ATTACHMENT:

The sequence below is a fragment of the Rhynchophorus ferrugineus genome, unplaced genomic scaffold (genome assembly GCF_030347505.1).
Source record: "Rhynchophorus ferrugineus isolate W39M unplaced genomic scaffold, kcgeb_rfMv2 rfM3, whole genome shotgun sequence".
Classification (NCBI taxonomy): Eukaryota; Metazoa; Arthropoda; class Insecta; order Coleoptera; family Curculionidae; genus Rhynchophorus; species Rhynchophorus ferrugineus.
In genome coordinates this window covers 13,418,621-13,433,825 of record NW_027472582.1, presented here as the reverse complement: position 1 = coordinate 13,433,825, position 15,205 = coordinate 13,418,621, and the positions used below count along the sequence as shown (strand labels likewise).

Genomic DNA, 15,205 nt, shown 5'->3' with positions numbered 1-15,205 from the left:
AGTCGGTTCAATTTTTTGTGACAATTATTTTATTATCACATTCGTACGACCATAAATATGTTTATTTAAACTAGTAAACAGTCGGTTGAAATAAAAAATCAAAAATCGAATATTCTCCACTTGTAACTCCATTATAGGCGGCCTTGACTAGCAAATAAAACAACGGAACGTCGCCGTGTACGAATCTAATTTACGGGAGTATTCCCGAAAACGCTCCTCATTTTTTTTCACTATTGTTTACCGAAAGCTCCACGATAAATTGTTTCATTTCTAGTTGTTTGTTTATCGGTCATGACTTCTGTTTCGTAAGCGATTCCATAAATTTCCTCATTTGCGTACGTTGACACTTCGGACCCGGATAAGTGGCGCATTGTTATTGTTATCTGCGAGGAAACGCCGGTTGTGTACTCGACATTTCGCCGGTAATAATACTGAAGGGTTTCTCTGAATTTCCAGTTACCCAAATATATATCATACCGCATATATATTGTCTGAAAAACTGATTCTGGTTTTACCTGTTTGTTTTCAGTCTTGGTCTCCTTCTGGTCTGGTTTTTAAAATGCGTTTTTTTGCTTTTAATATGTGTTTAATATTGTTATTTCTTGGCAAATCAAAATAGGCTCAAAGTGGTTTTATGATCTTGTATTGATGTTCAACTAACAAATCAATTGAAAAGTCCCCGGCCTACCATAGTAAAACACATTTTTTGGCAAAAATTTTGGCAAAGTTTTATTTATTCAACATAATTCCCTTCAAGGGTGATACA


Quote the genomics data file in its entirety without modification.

The sequence below is a fragment of the Rhynchophorus ferrugineus genome, unplaced genomic scaffold (genome assembly GCF_030347505.1).
Source record: "Rhynchophorus ferrugineus isolate W39M unplaced genomic scaffold, kcgeb_rfMv2 rfM3, whole genome shotgun sequence".
Classification (NCBI taxonomy): Eukaryota; Metazoa; Arthropoda; class Insecta; order Coleoptera; family Curculionidae; genus Rhynchophorus; species Rhynchophorus ferrugineus.
In genome coordinates this window covers 13,418,621-13,433,825 of record NW_027472582.1, presented here as the reverse complement: position 1 = coordinate 13,433,825, position 15,205 = coordinate 13,418,621, and the positions used below count along the sequence as shown (strand labels likewise).

Genomic DNA, 15,205 nt, shown 5'->3' with positions numbered 1-15,205 from the left:
AGTCGGTTCAATTTTTTGTGACAATTATTTTATTATCACATTCGTACGACCATAAATATGTTTATTTAAACTAGTAAACAGTCGGTTGAAATAAAAAATCAAAAATCGAATATTCTCCACTTGTAACTCCATTATAGGCGGCCTTGACTAGCAAATAAAACAACGGAACGTCGCCGTGTACGAATCTAATTTACGGGAGTATTCCCGAAAACGCTCCTCATTTTTTTTCACTATTGTTTACCGAAAGCTCCACGATAAATTGTTTCATTTCTAGTTGTTTGTTTATCGGTCATGACTTCTGTTTCGTAAGCGATTCCATAAATTTCCTCATTTGCGTACGTTGACACTTCGGACCCGGATAAGTGGCGCATTGTTATTGTTATCTGCGAGGAAACGCCGGTTGTGTACTCGACATTTCGCCGGTAATAATACTGAAGGGTTTCTCTGAATTTCCAGTTACCCAAATATATATCATACCGCATATATATTGTCTGAAAAACTGATTCTGGTTTTACCTGTTTGTTTTCAGTCTTGGTCTCCTTCTGGTCTGGTTTTTAAAATGCGTTTTTTTGCTTTTAATATGTGTTTAATATTGTTATTTCTTGGCAAATCAAAATAGGCTCAAAGTGGTTTTATGATCTTGTATTGATGTTCAACTAACAAATCAATTGAAAAGTCCCCGGCCTACCATAGTAAAACACATTTTTTGGCAAAAATTTTGGCAAAGTTTTATTTATTCAACATAATTCCCTTCAAGGGTGATACA